Yeddyurappa gives ultimatum to BJP2 min read . Updated: 04 Jan 2012, 12:24 AM IST
Yeddyurappa gives ultimatum to BJP
Former Karnataka chief minister B.S. Yeddyurappa has given the state unit of the Bharatiya Janata Party (BJP) an ultimatum regarding his rehabilitation in the party structure. Yeddyurappa has threatened to quit the party unless it does as he asks by 15 January, the harvest festival of Makar Sankranti.
Yeddyurappa was forced to quit as chief minister in July after being named in the Lokayukta report on illegal mining. Since then he has been involved in a series of disputes with the party leadership over his future in the party.
Yeddyurappa hit back at Eshwarappa at a press conference last week. “He has been conspiring against me ever since I assumed office as chief minister. He should stop making unnecessary comments against me," he was cited as saying by the Press Trust of India.
Efforts have been made to placate the former chief minister. On Monday, home minister R. Ashok, who led a delegation of 10 MLAs to request Yeddyurappa not to leave the party, told reporters: “He (Yeddyurappa) deserves a post befitting his stature."
Local newspapers have reported that he was in talks with the Nationalist Congress Party (NCP) over a possible breaking away from the BJP, but Yeddyurappa himself has been silent on the matter.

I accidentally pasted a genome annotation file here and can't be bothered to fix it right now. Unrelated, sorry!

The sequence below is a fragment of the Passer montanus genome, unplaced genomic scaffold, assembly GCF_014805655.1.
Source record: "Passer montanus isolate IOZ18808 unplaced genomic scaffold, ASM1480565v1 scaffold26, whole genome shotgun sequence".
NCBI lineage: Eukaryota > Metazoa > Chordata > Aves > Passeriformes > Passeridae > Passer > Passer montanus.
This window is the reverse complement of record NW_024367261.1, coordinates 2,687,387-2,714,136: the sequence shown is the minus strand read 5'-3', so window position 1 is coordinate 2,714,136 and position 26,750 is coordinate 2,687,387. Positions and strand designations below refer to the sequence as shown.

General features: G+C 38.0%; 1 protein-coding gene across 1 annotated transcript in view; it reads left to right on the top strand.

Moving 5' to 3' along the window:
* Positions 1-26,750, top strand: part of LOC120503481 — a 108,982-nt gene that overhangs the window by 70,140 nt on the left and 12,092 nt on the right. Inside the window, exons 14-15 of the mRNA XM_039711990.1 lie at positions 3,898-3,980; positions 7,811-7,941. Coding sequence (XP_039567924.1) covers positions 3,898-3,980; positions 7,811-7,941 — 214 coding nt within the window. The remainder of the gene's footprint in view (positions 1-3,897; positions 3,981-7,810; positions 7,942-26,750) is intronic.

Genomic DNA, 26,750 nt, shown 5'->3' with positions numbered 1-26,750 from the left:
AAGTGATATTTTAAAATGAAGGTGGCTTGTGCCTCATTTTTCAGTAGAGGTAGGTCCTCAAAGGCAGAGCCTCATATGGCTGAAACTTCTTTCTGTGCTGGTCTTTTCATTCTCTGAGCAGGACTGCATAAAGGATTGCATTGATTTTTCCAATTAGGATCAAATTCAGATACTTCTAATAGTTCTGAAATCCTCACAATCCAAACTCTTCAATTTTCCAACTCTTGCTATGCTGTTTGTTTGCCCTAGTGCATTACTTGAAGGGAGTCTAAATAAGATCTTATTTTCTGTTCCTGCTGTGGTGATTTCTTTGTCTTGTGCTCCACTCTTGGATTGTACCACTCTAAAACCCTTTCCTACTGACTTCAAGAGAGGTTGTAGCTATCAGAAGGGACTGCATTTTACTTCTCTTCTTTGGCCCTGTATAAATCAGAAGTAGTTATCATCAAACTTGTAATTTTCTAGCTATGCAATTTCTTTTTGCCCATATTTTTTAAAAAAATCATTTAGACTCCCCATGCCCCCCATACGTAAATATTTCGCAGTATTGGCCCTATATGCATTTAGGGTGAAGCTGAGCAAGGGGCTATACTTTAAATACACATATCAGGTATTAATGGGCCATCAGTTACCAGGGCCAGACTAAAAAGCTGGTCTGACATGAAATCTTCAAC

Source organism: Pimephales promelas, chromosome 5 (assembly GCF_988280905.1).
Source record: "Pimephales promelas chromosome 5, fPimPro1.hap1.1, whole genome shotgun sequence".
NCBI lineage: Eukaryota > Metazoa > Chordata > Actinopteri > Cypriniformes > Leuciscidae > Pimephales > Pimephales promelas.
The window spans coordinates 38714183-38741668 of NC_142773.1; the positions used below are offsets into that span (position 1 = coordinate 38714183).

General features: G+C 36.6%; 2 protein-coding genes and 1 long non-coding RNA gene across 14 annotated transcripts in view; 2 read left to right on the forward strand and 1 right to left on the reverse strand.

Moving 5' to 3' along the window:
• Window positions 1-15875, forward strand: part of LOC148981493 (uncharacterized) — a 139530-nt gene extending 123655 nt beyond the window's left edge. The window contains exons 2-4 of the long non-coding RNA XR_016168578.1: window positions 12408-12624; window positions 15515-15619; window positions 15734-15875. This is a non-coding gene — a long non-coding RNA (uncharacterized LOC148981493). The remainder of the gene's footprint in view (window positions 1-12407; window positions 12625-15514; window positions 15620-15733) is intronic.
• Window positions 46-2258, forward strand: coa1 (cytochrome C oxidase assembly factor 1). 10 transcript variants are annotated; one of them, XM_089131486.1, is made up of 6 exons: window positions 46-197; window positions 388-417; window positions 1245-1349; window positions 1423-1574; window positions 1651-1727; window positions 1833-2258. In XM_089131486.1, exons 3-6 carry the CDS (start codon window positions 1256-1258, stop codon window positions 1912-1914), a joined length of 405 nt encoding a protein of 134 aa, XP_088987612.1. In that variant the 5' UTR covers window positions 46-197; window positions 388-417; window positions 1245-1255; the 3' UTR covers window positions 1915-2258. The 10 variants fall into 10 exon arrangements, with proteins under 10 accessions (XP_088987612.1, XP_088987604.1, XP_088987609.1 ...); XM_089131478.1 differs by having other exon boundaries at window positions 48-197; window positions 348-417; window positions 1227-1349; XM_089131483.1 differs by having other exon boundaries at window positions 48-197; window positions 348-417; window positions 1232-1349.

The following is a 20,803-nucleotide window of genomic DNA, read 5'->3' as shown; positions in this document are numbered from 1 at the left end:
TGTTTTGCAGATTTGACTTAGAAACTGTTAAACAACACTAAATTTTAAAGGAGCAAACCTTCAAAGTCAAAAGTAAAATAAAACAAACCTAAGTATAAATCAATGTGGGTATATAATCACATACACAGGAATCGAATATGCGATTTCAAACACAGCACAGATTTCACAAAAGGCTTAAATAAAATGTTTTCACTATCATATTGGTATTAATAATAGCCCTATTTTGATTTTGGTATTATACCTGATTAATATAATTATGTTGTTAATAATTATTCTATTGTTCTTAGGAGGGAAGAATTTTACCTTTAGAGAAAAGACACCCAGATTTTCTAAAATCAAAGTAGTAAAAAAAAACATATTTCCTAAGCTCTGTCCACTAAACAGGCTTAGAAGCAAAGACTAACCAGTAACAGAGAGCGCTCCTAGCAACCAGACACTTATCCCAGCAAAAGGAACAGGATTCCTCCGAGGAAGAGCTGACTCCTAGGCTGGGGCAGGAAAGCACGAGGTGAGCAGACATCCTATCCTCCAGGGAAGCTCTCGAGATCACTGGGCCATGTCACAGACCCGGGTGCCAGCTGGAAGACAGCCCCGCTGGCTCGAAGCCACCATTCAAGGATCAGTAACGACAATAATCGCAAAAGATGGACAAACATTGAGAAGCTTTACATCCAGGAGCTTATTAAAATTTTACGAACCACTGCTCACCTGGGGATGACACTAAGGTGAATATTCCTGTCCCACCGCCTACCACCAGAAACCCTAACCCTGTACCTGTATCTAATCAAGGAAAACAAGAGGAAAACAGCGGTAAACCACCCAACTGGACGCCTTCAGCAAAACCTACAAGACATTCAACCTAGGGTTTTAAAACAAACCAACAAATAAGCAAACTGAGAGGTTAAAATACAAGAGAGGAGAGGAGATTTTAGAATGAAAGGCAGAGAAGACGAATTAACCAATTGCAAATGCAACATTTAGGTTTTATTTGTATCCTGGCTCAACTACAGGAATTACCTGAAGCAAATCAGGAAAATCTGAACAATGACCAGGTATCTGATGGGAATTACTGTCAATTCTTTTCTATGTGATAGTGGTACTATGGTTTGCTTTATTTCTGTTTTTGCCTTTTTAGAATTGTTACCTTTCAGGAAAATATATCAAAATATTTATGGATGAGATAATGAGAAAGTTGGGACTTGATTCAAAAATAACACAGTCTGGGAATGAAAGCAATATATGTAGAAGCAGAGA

On Tuesday, the Congress said a snap poll may be on the cards and that it would begin the process of identifying candidates for 150 constituencies out of the total 224 in the state.
“If you watch current political developments closely, it is evident that elections in 2012 are inevitable," Congress president G. Parameshwara told reporters in Bangalore on Tuesday.
Assembly elections are due in the state in May 2013. Parameshwara added that observers from the All India Congress Committee were already preparing for possible early polls, and a meeting with Madhusudan Mistry, the party general secretary in charge of Karnataka, was scheduled for next week.
Sandeep Shastri, political analyst and pro vice-chancellor of Jain University in Bangalore, didn’t agree with the Congress view and said Yeddyurappa has limited support among the MLAs. “So the government should be safe in the short term," he said. He warned that the BJP could lose support in the long term if Yeddyurappa decides to carve out his own party. A senior leader like Yeddyurappa, who spent decades building the party, would not appreciate being sidelined, Shastri said. “The inability of the BJP to manage these contradictions is going to hurt them in the long term," he said.
Yeddyurappa’s deadline has put the BJP under pressure. Anger over Yeddyurappa could potentially see support eroding from the Lingayat community, which the former chief minister belongs to. Lingayats form the largest social group in the state, around 18%. But any conciliatory move would undermine the BJP’s fight at the Centre against corruption and its opposition to the Lokpal Bill in the Rajya Sabha. BJP senior leader and higher education minister V.S. Acharya was optimistic about an amicable resolution. “The party has gone through a lot in the last two years, and we will come out on top of this too," he said.